In Blaine, the schools are the heart of this community. I consistently hear statements that include: �great district,� �awesome programs,� and �we always support our schools.� Even those without school age children seem to take great pride in the school system.
It�s important that we demonstrate this community pride in our schools by voting yes to the upcoming levy on February 3. A yes vote means real dollars and cents support that cleans and maintains buildings, lowers class size, and puts gas in buses. It funds extracurricular programs that provide community entertainment and a great source of town pride. More importantly, these programs teach kids powerful lessons, often keep them in school, and off the streets. Further, a yes vote keeps buildings lighted and warm, students safe, the campus secure, and much, much more.
The only real obstacle to a yes levy vote is a lack of understanding. Here are some facts for clarification:
� No tax increase will result from the levy passing. It is simply a vote to continue the already existing level of support established in 2000.
� Only 70 percent of school funding comes from the state. The other 30 percent must come from other sources, including local levy dollars.
� The state does not fund any after school activities, including sports.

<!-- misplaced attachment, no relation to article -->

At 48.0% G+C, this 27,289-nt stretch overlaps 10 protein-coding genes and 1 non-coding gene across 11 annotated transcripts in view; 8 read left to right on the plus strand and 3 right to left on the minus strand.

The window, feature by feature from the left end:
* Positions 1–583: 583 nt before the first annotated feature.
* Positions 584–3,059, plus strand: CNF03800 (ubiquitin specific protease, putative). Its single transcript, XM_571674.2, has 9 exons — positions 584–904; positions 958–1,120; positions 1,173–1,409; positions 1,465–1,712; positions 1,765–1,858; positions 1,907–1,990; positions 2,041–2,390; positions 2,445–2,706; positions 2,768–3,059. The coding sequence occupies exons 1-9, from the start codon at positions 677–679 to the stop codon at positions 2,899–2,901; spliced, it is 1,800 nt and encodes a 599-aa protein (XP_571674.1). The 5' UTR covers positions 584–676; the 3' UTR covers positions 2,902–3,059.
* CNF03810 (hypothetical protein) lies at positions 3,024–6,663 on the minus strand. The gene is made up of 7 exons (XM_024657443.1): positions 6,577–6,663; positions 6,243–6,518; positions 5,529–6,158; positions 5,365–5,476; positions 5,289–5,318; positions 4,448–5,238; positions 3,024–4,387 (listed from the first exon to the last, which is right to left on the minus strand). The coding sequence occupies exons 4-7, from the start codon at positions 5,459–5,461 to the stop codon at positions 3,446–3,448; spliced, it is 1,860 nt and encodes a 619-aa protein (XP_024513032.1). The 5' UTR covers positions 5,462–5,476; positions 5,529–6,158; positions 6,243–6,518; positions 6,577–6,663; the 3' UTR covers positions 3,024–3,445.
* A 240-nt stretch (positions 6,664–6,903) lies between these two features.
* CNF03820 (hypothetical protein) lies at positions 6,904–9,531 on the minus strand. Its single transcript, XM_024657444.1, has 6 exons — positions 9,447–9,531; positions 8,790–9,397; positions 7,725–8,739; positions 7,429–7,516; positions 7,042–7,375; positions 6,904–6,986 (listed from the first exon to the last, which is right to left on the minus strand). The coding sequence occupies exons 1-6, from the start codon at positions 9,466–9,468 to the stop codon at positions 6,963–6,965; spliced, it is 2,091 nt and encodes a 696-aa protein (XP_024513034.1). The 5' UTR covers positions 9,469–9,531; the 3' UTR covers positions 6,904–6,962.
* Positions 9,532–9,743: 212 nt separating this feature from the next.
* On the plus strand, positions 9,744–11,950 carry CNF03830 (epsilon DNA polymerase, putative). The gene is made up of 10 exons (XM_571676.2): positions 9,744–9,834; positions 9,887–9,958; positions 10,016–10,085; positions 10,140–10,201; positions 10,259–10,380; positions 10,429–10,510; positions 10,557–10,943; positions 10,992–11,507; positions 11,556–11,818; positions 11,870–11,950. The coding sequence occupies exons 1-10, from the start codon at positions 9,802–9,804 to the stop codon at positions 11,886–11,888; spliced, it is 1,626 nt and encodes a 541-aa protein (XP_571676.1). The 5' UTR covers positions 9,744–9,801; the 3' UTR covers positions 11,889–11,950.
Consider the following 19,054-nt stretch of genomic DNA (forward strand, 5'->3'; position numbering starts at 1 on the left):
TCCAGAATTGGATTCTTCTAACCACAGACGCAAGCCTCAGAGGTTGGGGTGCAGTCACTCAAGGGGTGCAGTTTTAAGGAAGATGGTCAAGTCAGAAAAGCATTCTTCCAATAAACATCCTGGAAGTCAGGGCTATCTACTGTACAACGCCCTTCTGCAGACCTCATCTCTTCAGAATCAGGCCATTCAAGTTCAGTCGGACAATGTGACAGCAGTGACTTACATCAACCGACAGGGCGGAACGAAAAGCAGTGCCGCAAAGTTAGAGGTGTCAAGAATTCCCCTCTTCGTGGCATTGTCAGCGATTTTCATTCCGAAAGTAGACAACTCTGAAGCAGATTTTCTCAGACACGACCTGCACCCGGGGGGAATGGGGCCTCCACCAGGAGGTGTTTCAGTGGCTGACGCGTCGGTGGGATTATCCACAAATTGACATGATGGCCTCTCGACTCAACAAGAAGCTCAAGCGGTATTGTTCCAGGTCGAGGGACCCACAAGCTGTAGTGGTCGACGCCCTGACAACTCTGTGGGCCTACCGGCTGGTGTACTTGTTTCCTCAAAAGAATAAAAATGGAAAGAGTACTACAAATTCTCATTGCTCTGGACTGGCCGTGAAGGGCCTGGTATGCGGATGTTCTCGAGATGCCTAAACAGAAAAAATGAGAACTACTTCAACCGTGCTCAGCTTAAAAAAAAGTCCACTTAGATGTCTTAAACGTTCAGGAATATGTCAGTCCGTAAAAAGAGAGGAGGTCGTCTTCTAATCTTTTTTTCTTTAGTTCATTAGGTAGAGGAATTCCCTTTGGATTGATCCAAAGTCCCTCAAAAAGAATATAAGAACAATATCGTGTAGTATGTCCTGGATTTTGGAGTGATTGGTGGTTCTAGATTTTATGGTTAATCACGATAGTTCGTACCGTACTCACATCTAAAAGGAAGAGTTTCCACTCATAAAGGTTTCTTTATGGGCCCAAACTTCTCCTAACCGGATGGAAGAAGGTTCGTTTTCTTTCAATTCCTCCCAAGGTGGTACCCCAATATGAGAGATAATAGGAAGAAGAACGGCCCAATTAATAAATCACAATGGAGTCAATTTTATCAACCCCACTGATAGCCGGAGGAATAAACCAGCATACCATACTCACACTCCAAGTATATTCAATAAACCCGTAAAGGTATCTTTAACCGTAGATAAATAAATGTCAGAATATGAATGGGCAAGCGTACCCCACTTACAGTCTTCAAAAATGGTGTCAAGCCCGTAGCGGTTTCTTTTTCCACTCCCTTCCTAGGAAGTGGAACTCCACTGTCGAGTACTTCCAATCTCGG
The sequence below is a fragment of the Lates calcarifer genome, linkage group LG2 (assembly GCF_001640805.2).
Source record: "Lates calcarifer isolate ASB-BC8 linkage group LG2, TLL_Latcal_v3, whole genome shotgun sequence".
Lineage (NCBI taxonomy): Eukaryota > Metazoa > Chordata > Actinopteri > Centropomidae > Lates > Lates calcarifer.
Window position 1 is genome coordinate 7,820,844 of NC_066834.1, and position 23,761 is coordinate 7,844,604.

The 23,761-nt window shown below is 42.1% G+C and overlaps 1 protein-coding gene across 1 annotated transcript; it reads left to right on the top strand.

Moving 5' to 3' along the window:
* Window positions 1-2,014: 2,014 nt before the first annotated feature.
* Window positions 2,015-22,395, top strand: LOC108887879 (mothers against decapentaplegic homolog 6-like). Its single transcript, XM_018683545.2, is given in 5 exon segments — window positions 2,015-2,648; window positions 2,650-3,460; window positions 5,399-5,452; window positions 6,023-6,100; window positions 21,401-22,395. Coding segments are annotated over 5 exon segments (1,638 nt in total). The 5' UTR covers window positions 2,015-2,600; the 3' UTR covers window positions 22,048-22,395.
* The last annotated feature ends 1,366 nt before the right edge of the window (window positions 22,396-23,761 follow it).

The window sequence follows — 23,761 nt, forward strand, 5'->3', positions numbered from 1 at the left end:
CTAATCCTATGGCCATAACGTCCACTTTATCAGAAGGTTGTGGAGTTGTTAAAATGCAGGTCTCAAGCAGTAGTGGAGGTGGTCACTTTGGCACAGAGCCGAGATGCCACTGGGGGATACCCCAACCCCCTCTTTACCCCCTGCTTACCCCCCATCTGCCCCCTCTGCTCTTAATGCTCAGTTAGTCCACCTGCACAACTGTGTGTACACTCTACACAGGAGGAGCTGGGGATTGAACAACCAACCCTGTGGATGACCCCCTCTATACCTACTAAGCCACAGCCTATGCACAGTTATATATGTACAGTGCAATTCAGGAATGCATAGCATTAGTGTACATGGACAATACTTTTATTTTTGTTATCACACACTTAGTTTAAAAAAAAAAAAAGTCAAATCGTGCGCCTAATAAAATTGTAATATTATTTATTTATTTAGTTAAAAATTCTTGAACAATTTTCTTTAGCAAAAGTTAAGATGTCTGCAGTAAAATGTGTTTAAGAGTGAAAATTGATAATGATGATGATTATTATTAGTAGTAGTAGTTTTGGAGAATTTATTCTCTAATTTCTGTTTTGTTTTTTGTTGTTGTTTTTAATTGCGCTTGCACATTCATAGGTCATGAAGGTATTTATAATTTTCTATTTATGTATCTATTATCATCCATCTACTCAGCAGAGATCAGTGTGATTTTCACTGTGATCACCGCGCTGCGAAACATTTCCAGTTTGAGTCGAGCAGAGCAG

� All of the wonderful new buildings have nothing to do with the levy. These facilities were built with bond money, which can only be spent on bond projects. Running the school and programs within these beautiful facilities requires levy dollars. Otherwise, it�s nothing more than a pretty package housing deteriorating basic education.
A yes vote for the school levy means the continued, unwavering support for our schools which has carried on for decades. Please vote black and orange on February 3. Vote yes.
Don�t forget to vote in favor of our school maintenance levy next month. Remember, too, that this is the one that comes to the voting public on a routine basis. It is basic, but just as crucial, too. My community has a long tradition of supporting education. Keep it up. I consider Blaine school district our community�s greatest gem, and one most deserving of public support.
Here is a school that educates children from a wide variety of living conditions including many who are just plain poor. It�s been that way for a long time. Even back to 1948, when I graduated from our school, it was so; my family was so poor that dad supported the hot lunch program with bags of potatoes sent aboard the school bus in lieu of the cash he did not have. Yet our school made me wealthy. Neill Olsen was a magnetic music teacher. I was so taken by him that I have never been able to remove classical music from my life to this very day. In a variety of ways countless numbers of students have become similarly enriched. We are still blessed with magnetic teachers.
Consider the record. Count the number of students who earned doctorates. We have a surprisingly high proportion. Talk to graduates like, for example, Dr. Bjorn Hrutfiord and Dr. Gilbert Seely for starters. They can tell you.
Everyone in Blaine knows I don�t give a hang for sports, or its euphemism known as �athletics.� Yet, I know our school ably offers its students a golden opportunity to develop athletic minds�the only sport I recognize. Development of the mind is a lifetime exercise, and the only one I deem ultimately fulfilling.